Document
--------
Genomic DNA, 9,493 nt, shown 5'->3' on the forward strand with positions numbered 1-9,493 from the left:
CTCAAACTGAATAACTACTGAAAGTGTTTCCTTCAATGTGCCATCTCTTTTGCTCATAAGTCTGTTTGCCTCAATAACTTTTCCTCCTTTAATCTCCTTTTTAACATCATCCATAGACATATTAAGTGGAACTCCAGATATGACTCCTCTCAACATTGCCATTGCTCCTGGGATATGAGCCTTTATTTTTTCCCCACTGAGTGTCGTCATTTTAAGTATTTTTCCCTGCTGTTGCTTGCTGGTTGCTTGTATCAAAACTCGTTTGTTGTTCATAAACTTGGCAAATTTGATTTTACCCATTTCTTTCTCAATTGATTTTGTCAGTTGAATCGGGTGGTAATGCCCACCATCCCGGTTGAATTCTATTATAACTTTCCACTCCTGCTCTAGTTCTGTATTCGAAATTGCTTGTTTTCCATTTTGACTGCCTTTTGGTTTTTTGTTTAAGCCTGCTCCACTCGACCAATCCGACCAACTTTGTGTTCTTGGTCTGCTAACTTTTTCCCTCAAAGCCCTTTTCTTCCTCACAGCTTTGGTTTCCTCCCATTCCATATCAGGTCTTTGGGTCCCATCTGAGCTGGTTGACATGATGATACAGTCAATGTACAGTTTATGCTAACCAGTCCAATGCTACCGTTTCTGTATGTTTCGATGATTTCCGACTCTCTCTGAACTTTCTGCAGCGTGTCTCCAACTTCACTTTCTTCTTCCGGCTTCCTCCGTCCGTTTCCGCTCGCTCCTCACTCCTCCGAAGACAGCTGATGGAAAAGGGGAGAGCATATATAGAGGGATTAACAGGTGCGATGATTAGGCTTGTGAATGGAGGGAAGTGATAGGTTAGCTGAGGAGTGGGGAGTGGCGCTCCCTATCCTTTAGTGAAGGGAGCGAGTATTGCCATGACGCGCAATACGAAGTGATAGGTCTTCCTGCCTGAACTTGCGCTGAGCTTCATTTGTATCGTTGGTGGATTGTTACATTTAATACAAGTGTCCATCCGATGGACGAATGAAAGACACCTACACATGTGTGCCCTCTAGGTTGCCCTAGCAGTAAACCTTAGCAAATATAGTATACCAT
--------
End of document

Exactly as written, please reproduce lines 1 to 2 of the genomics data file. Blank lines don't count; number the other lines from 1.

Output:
Genomic DNA, 9,493 nt, shown 5'->3' on the forward strand with positions numbered 1-9,493 from the left:
CTCAAACTGAATAACTACTGAAAGTGTTTCCTTCAATGTGCCATCTCTTTTGCTCATAAGTCTGTTTGCCTCAATAACTTTTCCTCCTTTAATCTCCTTTTTAACATCATCCATAGACATATTAAGTGGAACTCCAGATATGACTCCTCTCAACATTGCCATTGCTCCTGGGATATGAGCCTTTATTTTTTCCCCACTGAGTGTCGTCATTTTAAGTATTTTTCCCTGCTGTTGCTTGCTGGTTGCTTGTATCAAAACTCGTTTGTTGTTCATAAACTTGGCAAATTTGATTTTACCCATTTCTTTCTCAATTGATTTTGTCAGTTGAATCGGGTGGTAATGCCCACCATCCCGGTTGAATTCTATTATAACTTTCCACTCCTGCTCTAGTTCTGTATTCGAAATTGCTTGTTTTCCATTTTGACTGCCTTTTGGTTTTTTGTTTAAGCCTGCTCCACTCGACCAATCCGACCAACTTTGTGTTCTTGGTCTGCTAACTTTTTCCCTCAAAGCCCTTTTCTTCCTCACAGCTTTGGTTTCCTCCCATTCCATATCAGGTCTTTGGGTCCCATCTGAGCTGGTTGACATGATGATACAGTCAATGTACAGTTTATGCTAACCAGTCCAATGCTACCGTTTCTGTATGTTTCGATGATTTCCGACTCTCTCTGAACTTTCTGCAGCGTGTCTCCAACTTCACTTTCTTCTTCCGGCTTCCTCCGTCCGTTTCCGCTCGCTCCTCACTCCTCCGAAGACAGCTGATGGAAAAGGGGAGAGCATATATAGAGGGATTAACAGGTGCGATGATTAGGCTTGTGAATGGAGGGAAGTGATAGGTTAGCTGAGGAGTGGGGAGTGGCGCTCCCTATCCTTTAGTGAAGGGAGCGAGTATTGCCATGACGCGCAATACGAAGTGATAGGTCTTCCTGCCTGAACTTGCGCTGAGCTTCATTTGTATCGTTGGTGGATTGTTACATTTAATACAAGTGTCCATCCGATGGACGAATGAAAGACACCTACACATGTGTGCCCTCTAGGTTGCCCTAGCAGTAAACCTTAGCAAATATAGTATACCAT